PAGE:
The Eighth Circuit recently held that a borrower must file suit before foreclosure to exercise rescission rights under TILA. The court now joins the Ninth and Tenth Circuits in holding that notice alone is not sufficient. In Hartman v. Smith, the Eighth Circuit found because the borrowers failed to file a rescission action before the sale, the right of rescission expired upon the sale of the property.
The case involved three borrowers who filed suit against the defendants, a bank and a real estate finance firm, asserting violations of TILA and state law. The bank moved to foreclose after the borrowers failed to make payments. After the property was sold at a sheriff’s sale, the borrowers sued to rescind the loans under TILA on the ground they had provided written notice of rescission prior to the foreclosure sale.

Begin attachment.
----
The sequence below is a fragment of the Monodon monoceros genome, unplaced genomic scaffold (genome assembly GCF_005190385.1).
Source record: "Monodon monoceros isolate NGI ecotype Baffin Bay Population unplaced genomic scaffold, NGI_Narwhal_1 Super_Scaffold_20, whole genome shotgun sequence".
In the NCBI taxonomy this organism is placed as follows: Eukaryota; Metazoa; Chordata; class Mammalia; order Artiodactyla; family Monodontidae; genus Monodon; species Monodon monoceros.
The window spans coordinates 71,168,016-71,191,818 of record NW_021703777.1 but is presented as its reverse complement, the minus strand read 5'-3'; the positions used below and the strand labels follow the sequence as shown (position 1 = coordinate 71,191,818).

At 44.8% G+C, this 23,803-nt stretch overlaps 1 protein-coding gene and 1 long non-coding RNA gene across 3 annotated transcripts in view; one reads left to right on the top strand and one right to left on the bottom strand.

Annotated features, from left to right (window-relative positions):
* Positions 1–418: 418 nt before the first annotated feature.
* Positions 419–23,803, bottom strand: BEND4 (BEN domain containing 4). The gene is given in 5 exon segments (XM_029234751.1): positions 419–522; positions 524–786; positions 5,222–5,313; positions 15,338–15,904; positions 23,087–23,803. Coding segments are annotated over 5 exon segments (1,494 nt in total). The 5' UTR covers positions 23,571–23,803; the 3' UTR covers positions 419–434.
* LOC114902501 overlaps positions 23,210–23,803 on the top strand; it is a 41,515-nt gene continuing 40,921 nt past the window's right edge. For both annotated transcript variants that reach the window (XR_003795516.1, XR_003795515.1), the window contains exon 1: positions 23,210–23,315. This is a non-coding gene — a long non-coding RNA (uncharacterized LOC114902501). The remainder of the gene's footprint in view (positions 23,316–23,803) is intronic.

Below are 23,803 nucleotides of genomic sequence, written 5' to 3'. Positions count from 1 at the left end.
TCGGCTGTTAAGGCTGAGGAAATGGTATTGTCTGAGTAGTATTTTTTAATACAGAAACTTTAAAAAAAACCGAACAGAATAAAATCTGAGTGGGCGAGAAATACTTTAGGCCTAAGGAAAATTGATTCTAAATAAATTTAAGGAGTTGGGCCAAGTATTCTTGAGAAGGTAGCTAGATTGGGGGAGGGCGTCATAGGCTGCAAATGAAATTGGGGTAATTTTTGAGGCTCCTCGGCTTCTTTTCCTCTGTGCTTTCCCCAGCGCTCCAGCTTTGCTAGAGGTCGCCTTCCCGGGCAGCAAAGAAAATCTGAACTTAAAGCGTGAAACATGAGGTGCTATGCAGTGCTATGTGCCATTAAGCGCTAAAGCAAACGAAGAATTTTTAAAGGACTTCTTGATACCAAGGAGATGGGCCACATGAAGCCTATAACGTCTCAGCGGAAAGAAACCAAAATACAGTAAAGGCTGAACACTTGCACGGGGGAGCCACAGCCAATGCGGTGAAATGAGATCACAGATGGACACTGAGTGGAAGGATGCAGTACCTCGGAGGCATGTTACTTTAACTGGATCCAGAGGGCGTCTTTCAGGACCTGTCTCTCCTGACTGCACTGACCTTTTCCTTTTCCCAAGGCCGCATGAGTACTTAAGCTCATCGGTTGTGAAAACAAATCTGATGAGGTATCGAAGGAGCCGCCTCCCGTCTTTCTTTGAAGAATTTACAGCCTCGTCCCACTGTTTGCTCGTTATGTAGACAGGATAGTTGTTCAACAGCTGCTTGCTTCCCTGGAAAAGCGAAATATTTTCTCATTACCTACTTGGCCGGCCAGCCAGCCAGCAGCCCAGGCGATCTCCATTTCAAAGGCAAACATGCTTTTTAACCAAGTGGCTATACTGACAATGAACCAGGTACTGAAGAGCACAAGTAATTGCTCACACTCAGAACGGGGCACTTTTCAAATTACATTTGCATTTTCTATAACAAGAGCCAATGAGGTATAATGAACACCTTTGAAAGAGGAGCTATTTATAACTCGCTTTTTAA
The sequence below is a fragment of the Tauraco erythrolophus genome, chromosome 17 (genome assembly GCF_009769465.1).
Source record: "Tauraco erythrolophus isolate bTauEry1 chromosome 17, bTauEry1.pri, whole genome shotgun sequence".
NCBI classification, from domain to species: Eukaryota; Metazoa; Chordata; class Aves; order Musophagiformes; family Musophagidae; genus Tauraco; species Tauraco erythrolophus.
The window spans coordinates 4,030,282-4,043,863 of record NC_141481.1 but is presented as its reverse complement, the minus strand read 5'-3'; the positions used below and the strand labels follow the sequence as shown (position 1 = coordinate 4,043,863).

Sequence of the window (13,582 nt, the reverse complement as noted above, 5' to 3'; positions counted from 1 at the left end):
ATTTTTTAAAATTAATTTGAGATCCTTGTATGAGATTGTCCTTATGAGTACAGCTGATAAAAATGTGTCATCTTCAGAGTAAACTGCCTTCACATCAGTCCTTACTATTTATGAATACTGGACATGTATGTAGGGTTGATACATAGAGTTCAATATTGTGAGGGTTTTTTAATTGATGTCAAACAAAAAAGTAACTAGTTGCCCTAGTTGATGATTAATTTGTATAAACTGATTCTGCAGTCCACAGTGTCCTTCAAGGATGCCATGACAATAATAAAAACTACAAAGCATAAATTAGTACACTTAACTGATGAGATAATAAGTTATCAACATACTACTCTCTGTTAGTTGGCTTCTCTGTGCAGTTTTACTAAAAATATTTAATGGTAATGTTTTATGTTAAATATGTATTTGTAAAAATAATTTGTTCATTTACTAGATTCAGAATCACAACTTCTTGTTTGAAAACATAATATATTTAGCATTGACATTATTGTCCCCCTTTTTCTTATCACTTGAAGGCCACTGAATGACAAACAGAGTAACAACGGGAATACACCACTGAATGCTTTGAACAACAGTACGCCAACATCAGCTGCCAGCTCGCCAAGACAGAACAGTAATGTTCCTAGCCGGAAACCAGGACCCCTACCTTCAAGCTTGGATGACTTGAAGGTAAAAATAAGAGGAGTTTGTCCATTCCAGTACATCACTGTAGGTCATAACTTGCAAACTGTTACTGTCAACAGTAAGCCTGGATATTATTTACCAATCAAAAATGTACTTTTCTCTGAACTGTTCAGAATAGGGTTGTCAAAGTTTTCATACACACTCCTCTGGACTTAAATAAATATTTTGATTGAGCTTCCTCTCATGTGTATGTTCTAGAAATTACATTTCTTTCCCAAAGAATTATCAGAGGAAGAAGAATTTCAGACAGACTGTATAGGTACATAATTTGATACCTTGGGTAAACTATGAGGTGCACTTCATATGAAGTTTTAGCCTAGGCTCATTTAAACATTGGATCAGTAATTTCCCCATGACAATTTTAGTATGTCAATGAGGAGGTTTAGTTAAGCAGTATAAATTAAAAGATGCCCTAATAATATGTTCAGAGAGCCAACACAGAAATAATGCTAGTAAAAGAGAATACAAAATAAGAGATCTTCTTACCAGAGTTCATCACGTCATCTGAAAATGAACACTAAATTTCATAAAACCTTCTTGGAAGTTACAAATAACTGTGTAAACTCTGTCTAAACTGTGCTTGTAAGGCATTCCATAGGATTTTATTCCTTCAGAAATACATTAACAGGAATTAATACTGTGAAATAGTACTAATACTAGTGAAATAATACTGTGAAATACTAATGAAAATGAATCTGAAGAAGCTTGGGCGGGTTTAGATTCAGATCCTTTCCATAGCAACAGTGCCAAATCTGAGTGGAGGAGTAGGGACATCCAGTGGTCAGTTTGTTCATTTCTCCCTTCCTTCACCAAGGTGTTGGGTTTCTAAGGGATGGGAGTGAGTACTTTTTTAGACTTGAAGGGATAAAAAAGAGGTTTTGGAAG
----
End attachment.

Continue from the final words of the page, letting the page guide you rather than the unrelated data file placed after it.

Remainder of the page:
The district court granted summary judgment in favor of the defendants and dismissed the borrowers’ TILA rescission claim and state law claims; the borrowers appealed. On appeal, the bank argued that because the borrowers failed to file suit before the foreclosure sale, their rescission claim failed. The court noted the circuits are split on the question of whether a borrower must file suit within the repose period to exercise the right to rescind. While the Fourth Circuit has found notice sufficient for rescission to occur, the Ninth and Tenth Circuits have disagreed, requiring borrowers to file suit to rescind.
Applying its recent holding in Keiran v. Home Capital, Inc., the Eighth Circuit found that notice by itself, while necessary, was insufficient to exercise rescission, and that a borrower seeking rescission under TILA must file suit within three years to preserve the right of rescission. Here, where the foreclosure sale occurred within the three-year rescission period, the court held that the borrowers were required to file a rescission action before the foreclosure sale. Because the borrowers failed to do so, the court held that their rescission claim was barred.
Judge Melloy wrote a concurring opinion noting that the Consumer Financial Protection Bureau recently weighed in on this issue in courts across the country as amicus curiae and argued that sending notice is all that is required.